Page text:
What advice would you give to early career academics?
“Stay alert to possibilities; think round corners; take advice.”
“Following Garvey’s article, the group spent quite a while discussing the importance of the physical versus digital archive in regards to Carrie Hyde and Joseph Rezak’s piece, ‘The Aesthetics of Archival Evidence’ (J19, Spring 2014). They raise the importance of understanding the ‘aesthetics of the archive’, the need to encounter the ‘heft’ of physical material. In the group we asked does distance matter? Do we need to be able to touch and hold manuscript and original books if it is digitally available? There seems to be a ‘resonating aura’ from material text, a sensual need to have contact with the physical archive for some scholars. This sensual turn in literary studies is the last spatial turn, towards ourselves.” Continue reading
“Putting Freedom back into the spotlight, it offers a unique way to physically interact with the issue of slavery. The mechanics of the game are assigned to a real history and the slaves that the players cannot save represent the real slaves that were doomed a fate that the game leaves to the players’ imagination. Physically moving the slaves around the United States, represented by simple wooden cubes, makes it difficult not to treat the slaves as objects.” Continue reading
“In his seminal Mythologies (1957), Barthes identifies myths as a type of speech, one that takes on universally acknowledged meanings which are rarely questioned. And although Barthes’ name was dropped only occasionally during “Myths in Culture”, a one-day postgraduate symposium at the University of Leicester, the spirit of his words were ever present.” Continue reading
“Ultimately, Obama’s stance represents an accommodation to the current reality that at present, America is unwilling and unable to pay the potential economic, military and political costs of a more expansive strategic and ideological posture.” Continue reading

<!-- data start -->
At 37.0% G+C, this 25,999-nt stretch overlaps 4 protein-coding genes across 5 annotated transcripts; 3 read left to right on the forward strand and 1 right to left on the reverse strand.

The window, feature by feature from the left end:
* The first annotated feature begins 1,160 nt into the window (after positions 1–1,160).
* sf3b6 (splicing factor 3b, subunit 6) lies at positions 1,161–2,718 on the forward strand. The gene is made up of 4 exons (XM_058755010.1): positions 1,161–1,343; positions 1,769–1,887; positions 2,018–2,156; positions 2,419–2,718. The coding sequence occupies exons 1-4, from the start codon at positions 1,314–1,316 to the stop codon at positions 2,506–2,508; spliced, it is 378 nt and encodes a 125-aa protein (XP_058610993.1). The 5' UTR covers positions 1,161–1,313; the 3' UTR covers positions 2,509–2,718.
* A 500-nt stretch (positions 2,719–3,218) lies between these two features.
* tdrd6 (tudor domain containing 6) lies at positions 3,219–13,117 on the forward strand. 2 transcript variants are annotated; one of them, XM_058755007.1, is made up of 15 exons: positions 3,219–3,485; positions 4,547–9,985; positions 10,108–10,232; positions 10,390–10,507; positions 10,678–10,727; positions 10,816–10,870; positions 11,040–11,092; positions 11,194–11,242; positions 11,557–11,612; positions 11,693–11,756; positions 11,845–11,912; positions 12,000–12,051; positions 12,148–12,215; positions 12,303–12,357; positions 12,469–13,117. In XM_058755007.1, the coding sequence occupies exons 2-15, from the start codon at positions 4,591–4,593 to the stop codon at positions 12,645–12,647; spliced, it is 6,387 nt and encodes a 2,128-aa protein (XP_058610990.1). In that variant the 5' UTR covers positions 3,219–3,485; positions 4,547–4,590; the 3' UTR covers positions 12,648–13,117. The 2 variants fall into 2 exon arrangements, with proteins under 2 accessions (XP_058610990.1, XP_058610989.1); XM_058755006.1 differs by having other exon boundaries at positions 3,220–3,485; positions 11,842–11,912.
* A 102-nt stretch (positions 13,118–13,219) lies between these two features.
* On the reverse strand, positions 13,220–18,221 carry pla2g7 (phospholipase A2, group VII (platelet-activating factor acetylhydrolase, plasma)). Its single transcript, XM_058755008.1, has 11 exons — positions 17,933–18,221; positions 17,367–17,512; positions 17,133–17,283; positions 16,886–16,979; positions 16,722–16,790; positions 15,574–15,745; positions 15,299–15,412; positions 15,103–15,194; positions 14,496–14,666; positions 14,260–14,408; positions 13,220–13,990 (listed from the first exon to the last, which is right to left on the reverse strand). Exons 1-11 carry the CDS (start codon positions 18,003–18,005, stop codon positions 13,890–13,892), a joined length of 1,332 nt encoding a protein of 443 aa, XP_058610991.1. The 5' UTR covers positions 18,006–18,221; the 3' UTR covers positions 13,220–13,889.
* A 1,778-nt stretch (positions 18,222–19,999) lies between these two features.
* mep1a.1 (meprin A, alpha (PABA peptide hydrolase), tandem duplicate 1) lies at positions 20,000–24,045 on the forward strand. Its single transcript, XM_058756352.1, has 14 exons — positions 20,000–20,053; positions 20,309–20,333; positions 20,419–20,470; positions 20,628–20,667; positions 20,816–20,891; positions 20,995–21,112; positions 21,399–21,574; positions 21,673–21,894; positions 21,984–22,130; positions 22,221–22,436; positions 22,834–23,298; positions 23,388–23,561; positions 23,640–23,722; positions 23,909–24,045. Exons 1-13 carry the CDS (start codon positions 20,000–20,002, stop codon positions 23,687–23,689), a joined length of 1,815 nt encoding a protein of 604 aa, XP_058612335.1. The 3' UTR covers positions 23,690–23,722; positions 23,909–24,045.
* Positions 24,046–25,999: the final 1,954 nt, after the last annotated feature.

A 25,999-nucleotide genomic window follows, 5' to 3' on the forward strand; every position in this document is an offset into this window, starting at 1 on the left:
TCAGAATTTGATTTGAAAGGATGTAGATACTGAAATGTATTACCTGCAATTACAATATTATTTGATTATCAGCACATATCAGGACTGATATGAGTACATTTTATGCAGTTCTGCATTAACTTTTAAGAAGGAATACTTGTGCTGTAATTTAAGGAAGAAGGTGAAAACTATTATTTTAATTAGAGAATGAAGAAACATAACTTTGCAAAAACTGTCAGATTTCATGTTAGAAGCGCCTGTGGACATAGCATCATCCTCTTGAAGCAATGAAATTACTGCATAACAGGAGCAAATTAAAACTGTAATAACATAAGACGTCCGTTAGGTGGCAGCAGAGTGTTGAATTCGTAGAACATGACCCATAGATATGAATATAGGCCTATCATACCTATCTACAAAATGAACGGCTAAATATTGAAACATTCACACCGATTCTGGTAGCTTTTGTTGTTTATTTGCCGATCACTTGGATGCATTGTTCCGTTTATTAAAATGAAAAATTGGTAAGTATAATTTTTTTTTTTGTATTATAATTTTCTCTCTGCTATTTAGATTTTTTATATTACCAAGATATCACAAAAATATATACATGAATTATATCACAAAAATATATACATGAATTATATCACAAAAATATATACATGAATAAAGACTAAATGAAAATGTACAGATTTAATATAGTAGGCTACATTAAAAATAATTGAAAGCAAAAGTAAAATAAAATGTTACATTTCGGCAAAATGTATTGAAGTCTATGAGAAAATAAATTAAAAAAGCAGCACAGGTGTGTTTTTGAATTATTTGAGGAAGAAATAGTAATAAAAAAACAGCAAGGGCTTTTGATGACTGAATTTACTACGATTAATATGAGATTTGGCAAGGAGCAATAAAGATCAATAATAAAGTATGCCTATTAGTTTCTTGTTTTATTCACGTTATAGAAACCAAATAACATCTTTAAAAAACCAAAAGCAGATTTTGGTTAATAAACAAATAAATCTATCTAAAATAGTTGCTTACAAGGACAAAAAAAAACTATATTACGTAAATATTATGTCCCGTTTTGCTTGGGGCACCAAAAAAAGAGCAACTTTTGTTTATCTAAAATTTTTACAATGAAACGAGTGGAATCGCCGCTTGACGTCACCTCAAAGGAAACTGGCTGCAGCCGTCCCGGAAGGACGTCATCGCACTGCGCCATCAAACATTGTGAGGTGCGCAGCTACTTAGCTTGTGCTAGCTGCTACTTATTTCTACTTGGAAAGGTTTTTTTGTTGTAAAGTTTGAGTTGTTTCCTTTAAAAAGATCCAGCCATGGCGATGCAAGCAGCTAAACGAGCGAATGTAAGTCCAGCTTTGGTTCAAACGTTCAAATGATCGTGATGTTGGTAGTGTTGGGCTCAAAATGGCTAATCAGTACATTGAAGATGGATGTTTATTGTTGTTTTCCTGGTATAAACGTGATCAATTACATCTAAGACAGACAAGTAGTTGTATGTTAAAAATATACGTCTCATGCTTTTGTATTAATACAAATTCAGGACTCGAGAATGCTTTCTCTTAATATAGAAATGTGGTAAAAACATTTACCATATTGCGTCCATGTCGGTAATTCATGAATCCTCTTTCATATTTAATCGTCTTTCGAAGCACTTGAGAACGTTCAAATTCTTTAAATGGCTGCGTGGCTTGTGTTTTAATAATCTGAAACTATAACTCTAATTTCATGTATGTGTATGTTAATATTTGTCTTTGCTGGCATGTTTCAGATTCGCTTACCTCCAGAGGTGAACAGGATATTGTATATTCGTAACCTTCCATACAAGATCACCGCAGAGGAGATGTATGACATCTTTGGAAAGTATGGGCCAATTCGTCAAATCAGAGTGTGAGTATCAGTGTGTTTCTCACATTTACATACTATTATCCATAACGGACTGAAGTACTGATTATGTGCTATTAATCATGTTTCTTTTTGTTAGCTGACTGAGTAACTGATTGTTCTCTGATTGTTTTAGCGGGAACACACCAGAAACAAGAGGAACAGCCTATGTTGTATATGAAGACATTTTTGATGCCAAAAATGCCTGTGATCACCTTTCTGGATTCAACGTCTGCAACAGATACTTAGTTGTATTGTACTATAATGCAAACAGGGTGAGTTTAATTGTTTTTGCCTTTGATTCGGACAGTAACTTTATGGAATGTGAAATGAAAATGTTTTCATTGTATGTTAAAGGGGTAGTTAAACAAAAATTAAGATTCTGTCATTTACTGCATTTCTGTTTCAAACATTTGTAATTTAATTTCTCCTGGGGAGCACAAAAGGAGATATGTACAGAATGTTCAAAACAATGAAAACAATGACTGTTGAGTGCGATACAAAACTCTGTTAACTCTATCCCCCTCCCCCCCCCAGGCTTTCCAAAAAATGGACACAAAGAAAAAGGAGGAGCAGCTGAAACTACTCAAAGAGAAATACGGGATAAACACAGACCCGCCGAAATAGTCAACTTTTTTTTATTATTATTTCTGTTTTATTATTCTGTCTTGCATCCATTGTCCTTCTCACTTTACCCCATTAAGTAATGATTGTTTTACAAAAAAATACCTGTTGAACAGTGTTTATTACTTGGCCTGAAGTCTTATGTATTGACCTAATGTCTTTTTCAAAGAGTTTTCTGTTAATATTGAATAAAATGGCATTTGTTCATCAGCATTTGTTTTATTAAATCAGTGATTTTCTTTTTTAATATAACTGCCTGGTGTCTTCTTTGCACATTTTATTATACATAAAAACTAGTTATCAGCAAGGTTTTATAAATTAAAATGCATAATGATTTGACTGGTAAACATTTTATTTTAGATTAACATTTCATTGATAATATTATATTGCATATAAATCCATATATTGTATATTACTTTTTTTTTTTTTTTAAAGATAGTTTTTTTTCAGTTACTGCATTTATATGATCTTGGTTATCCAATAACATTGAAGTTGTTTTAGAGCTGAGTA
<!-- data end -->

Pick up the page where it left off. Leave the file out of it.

“Bell should be commended for convening a tremendous conference to do just that, challenging a distinguished group of critics, temporally and geographically dislocated from their subject at a conference in twenty-first-century England, to read the many implausible realities of nineteenth-century America.” Continue reading
How did you come to your current area of research?
“My Undergraduate dissertation. It was about Emo as the last subculture, which led very nicely onto deeper understandings of punk, cultural contact, and the relationships between fine art and popular music.” Continue reading
“Do stay positive. Writing an application is a great way of seeing how far you’ve come in your career and thinking about what you want to do next. Most people do not succeed at first try. You may have made a good impression that will help you in the future, even if you don’t get asked to an interview.” Continue reading
“What stood out from the conference was the breadth of American literary studies, both in terms of approaches, historical periods, and geography. There seems to have been no waning in Trans-American Studies (transatlantic, transpacific, transcontinental and more), with the borders of American Literature stretching ever further.” Continue reading
What is the most exciting thing you have planned in the next six months?
“Submitting my PhD!” Continue reading